CHARLESTON, S. C., January 31, 1863
Trap laid for enemy's gunboat-steamer Isaac Smith in Stono River (nine guns, Captain Conover) succeeded perfectly yesterday. It surrendered unconditionally after a short struggle, badly crippled, having 8 killed, 14 wounded, and 95 prisoners, including 10 officers. Our loss only 1 mortally wounded.
* * * * *
G. T. BEAUREGARD.
General S. COOPER.
Numbers 2. Report of Brigadier General Roswell S. Ripley, C. S. Army, commanding First Military District.
HEADQUARTERS FIRST MILITARY DISTRICT,
DEPT. OF SOUTH CAROLINA, GEORGIA, AND FLORIDA,
Charleston, S. C., February 4, 1863
GENERAL: I have the honor to inclose copies of Special Orders, Nos. 36 and 38,* from these headquarters, and the reports of Lieutenant-Colonels Yates and Brown and Captain Gary, showing how they were executed. The successful capture of the steamer reflects the highest credit upon the officers and men engaged, and I heartily concur with the commendations of their respective commanders. A list of prisoners taken is also inclosed.* The only casualty on our side was the mortal wound of Private McQueen, of Alston's battalion of artillery.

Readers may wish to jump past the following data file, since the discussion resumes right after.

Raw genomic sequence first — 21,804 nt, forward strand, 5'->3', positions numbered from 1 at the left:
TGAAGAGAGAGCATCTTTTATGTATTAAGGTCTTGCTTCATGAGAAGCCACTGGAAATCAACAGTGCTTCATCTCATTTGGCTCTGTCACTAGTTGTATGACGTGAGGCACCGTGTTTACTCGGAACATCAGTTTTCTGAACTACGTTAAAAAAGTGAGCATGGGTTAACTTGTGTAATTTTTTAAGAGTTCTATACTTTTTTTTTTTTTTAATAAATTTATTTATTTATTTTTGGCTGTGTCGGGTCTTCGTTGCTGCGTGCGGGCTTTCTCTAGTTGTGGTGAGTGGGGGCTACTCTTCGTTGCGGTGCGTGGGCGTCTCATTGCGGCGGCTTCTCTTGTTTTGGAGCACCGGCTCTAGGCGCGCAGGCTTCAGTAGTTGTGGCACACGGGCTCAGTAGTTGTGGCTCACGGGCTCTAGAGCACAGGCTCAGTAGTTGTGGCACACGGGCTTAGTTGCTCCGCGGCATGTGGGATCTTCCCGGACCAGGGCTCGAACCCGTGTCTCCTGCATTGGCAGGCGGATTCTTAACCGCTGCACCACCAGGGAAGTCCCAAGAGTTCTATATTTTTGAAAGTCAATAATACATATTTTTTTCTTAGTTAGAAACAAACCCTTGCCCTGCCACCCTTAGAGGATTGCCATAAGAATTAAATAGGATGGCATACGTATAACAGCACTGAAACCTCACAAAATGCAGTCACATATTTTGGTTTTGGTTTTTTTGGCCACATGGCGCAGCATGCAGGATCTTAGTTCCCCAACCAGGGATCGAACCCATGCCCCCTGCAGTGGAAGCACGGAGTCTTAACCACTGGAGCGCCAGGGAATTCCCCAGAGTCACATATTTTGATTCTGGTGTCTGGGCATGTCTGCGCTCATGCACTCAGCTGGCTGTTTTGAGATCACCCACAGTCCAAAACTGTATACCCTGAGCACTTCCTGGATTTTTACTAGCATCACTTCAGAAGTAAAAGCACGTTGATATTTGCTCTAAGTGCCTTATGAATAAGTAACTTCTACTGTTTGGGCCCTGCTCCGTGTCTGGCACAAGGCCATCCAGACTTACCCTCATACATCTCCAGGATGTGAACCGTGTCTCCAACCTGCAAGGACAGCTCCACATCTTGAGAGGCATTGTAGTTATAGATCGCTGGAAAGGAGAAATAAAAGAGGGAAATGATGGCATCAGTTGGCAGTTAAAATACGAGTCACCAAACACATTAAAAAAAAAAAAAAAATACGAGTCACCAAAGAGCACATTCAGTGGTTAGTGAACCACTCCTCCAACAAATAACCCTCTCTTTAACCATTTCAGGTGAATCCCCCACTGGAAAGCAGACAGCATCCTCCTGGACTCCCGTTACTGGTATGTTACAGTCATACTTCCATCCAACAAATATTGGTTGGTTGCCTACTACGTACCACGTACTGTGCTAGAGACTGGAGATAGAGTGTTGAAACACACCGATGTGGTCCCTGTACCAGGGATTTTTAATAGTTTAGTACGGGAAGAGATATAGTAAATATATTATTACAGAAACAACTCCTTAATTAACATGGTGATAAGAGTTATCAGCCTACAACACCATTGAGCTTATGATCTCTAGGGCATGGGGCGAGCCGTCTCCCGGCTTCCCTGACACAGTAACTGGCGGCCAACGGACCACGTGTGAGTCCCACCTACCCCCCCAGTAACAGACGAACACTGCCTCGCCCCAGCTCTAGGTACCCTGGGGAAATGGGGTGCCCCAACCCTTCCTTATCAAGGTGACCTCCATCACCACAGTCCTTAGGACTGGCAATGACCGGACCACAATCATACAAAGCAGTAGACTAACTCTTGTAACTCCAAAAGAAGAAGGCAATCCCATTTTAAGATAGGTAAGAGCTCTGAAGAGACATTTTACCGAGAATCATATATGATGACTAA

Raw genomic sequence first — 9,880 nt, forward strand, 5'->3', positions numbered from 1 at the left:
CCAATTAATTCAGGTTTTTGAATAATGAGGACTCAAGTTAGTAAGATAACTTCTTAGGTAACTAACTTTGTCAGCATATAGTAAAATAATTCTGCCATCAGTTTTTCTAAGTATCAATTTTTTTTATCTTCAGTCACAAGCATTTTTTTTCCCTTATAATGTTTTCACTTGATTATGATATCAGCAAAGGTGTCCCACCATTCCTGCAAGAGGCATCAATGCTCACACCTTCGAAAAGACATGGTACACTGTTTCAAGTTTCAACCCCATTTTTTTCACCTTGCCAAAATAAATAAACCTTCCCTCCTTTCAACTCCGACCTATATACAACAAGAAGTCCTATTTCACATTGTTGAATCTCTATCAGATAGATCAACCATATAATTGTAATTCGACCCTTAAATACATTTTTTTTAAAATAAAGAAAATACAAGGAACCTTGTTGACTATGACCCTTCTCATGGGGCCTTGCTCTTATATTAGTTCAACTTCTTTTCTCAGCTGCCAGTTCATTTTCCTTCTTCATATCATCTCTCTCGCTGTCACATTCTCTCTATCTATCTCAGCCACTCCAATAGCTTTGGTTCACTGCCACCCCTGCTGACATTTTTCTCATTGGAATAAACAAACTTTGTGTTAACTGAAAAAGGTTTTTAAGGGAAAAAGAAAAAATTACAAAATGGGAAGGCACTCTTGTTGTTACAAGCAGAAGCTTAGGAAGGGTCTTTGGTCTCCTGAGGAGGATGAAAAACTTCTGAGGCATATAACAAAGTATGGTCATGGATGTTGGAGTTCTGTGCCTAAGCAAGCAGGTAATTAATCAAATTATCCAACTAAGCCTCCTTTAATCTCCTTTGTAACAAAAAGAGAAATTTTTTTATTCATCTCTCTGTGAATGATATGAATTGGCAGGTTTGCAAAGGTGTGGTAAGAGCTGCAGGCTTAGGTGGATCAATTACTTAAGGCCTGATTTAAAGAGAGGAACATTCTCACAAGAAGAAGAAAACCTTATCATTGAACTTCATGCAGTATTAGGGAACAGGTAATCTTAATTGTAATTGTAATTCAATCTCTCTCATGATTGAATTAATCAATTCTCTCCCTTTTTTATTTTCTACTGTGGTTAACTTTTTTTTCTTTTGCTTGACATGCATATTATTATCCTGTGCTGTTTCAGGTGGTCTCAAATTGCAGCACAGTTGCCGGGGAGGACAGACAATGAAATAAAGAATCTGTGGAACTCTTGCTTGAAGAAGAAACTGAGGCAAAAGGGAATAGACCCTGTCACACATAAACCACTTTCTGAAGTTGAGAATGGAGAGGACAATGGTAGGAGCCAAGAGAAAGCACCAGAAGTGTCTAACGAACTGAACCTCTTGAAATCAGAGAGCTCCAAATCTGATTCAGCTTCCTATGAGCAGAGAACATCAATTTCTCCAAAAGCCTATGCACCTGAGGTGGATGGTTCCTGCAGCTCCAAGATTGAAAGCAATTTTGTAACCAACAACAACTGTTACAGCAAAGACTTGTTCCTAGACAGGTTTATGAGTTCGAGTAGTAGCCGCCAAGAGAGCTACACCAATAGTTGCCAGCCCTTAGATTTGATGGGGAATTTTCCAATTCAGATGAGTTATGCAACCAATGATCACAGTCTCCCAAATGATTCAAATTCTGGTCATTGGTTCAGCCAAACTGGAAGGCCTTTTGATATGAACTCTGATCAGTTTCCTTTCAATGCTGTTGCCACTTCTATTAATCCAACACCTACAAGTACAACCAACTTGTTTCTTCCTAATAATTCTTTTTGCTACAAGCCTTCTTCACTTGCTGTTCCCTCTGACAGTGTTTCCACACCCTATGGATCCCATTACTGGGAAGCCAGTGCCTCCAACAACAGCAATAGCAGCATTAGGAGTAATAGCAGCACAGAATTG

The Isaac Smith is but slight damaged, and I hope soon to have her and her full armament ready for service. The sword of the commanding officer and the flags of the captured steamer are also transmitted herewith.
I have the honor to be, very respectfully, your obedient servant,
R. S. RIPLEY,
Brigadier General THOMAS JORDAN,
Chief of Staff.
HDQRS. DEPT. SOUTH CAROLINA, GEORGIA, AND FLORIDA,
Charleston, S. C., February 6, 1863.
On or about the 20th ultimo I ordered General Ripley to have preparations made to surprise the enemy's gunboats in the Stono
by means of boats or barges with muffled oars. Shortly after he reported that probably it might be preferable to put eight or ten guns suddenly in position on the west side of the Stono during the night, so as to cut off the gunboats when they came up the river. This proposition was approved by me, provided the ground afforded cover for such a mode of attack. He offered to send Lieutenant Colonel J.[A.] Yates to make the necessary reconnaissance. This excellent officer went and reported favorably on his return. I then ordered the attack to be made with as many rifled siege guns and guns from the siege train as could find cover there from view, properly supported by infantry, guarding the approaches from Edisto